Use PowerPoint presentations with: 3-4 bullets per slide of a few lines each.
You should be using around 15 slides.
construct figures and tables as appropriate to facilitate your presentation.(e.g. create a
summary table of results)
avoid a word for word reading of the slides.
Team Presentation Assessment
Your team grade will be based on accuracy and quality of economic content as well as the
effectiveness of both your slides and verbal presentation.
Team Formation:
There will be up to 13 teams, depending on class size. Individuals will be assigned to teams by
the alphabetical order of surnames on my class list on Friday, Sept 25th.
On Friday, Sept 25th teams will be randomly assigned a topic. These initial assignments will be
posted on Avenue to Learn. Teams will have until 6pm on Friday, Oct 9th to inform me of any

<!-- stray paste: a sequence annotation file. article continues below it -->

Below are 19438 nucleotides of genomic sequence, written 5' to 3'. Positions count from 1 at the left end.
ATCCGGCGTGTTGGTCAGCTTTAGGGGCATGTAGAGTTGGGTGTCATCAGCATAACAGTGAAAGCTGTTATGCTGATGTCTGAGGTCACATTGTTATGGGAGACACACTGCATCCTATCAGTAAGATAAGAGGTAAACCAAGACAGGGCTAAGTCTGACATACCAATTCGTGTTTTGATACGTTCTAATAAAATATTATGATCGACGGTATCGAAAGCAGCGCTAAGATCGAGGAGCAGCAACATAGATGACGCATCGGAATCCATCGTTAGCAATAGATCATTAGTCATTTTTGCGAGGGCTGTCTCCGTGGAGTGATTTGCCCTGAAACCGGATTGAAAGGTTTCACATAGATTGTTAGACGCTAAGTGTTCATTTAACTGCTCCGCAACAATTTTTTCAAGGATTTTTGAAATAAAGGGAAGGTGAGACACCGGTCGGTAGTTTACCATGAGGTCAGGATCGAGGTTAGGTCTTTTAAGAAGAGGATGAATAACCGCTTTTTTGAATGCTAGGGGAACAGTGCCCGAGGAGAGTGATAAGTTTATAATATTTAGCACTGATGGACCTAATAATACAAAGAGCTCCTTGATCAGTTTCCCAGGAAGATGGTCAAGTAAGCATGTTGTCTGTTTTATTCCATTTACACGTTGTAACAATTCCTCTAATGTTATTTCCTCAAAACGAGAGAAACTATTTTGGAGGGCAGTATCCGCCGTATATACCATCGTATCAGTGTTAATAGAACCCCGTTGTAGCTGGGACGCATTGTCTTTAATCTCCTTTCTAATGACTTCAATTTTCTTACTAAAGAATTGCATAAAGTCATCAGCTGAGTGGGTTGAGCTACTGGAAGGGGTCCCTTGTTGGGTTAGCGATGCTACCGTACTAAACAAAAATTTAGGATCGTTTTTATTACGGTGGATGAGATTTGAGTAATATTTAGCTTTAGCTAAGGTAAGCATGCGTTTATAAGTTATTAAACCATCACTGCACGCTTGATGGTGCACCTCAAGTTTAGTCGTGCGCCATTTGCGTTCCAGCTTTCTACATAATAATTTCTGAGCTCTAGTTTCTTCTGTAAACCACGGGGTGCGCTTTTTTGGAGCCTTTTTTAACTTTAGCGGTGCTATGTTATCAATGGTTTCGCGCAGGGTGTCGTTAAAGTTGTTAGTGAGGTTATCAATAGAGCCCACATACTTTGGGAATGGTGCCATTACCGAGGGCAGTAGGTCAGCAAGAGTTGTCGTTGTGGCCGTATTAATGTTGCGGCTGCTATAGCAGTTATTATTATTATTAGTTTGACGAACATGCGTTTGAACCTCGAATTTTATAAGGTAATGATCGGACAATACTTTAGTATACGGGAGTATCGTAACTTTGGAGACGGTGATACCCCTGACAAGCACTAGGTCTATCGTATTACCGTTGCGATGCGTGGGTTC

mutually agreeable trades with other teams concerning dates and topics. The final list will be
posted on Avenue to Learn on or shortly after Oct. 9th.
Page 9 of 12
McMaster University, Department of Economics, ECON 4F03 C01 AND C02
UNIVERSITY POLICIES
ACADEMIC INTEGRITY
You are expected to exhibit honesty and use ethical behaviour in all aspects of the learning process. Academic
credentials you earn are rooted in principles of honesty and academic integrity. It is your responsibility to
understand what constitutes academic dishonesty.
Academic dishonesty is to knowingly act or fail to act in a way that results or could result in unearned academic credit or
advantage. This behaviour can result in serious consequences, e.g. the grade of zero on an assignment, loss of
credit with a notation on the transcript (notation reads: “Grade of F assigned for academic dishonesty”), and/or
suspension or expulsion from the university. For information on the various types of academic dishonesty please
refer to the Academic Integrity Policy, located at https://secretariat.mcmaster.ca/university-policies-proceduresguidelines/